News from the Field

An update from AWC’s newest sanctuary, Gorton Forest

14 Jun. 2023
Brad Leue/AWC

Situated less than three hours north of Sydney, AWC’s newest sanctuary protects 3,932 hectares of native forest in the Hunter region of New South Wales – lush habitat for the Endangered Koala and many forest-dwelling species that do not currently occur within AWC’s network of sanctuaries and partnership areas.

Located on the Traditional Lands of the Worimi Nation, Gorton Forest Sanctuary is a working title and AWC is seeking to consult with the Local Aboriginal Land Council on an appropriate name.

Gorton Forest Sanctuary, New South Wales Brad Leue/AWC
Gorton Forest Sanctuary, New South Wales

Getting a new sanctuary of this magnitude off the ground requires diligent effort and a lot of collaboration. Keep reading for the latest update from our field team working at Gorton Forest.

“We haven’t spotted a koala in person yet… That said, the team have taken up the challenge of finding these elusive marsupials and have discovered countless fresh claw marks on trees throughout the sanctuary, so it is only a matter of time.” –  Josh Gunthrie, Senior Land Management Officer.

While on their recent Koala quest, AWC team members photographed their favourite residents, including the Spotted-Tailed Quoll, the Eastern Brown Snake, the Diamond Python, the Shingleback Lizard, as well as mesmerizing, fairytale-level fungi.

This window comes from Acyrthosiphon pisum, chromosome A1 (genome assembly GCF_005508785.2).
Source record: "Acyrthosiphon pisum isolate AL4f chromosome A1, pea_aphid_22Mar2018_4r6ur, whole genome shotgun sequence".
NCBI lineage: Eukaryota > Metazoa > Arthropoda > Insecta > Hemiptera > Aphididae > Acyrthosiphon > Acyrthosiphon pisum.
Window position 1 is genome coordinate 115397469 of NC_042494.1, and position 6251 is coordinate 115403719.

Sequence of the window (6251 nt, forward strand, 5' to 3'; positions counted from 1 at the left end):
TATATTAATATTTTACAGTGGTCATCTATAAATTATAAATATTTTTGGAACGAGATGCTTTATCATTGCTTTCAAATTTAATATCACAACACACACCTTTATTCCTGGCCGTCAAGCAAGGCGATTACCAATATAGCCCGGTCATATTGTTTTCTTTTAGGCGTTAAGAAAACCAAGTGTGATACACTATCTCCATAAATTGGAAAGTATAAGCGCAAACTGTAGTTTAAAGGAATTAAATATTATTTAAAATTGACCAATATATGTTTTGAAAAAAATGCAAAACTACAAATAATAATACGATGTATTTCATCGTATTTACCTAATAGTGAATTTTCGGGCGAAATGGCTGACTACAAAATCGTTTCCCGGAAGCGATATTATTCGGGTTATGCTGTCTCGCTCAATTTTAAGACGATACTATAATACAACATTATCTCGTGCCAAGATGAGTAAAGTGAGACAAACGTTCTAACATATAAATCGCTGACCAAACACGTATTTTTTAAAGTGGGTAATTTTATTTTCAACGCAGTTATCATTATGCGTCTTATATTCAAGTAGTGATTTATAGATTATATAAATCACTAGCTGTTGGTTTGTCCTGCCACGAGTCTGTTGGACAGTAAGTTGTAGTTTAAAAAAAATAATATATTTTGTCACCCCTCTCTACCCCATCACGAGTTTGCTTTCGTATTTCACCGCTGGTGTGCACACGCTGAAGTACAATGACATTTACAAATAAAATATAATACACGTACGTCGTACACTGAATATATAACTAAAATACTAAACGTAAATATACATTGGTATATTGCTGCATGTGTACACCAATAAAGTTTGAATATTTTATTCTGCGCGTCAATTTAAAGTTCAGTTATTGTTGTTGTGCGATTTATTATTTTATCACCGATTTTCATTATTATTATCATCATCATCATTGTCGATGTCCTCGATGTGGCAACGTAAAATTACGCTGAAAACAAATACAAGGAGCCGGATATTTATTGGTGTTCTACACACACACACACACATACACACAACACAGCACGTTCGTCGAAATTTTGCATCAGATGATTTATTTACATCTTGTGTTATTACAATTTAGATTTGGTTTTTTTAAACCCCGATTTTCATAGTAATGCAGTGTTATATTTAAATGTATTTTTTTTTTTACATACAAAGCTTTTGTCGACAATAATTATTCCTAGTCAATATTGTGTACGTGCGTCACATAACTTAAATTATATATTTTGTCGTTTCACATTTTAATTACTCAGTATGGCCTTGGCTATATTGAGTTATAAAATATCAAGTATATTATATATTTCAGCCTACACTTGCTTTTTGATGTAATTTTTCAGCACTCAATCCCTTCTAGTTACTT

The homestead is now occupied by AWC staff, who are working hard to create a secure and comfortable living space for future science and operational staff, volunteers, interns, and visitors. They are working to build strong relationships with Traditional Owners, the Worimi people, their neighbours, the NSW Rural Fire Service, and the NSW National Parks and Wildlife Service.

Gorton Forest Sanctuary homestead Josh Guthrie/AWC
Gorton Forest Sanctuary homestead

The team has already accomplished significant safety and procurement work and is now evaluating the most effective methods to contain weeds like blackberry and lantana. Clearing the intricate network of access trails across the forest is no easy task, but as Senior Land Management Officer Josh jokingly puts it, all the tough bushwhacking work is more than worth it to “establish a joyful abode.”

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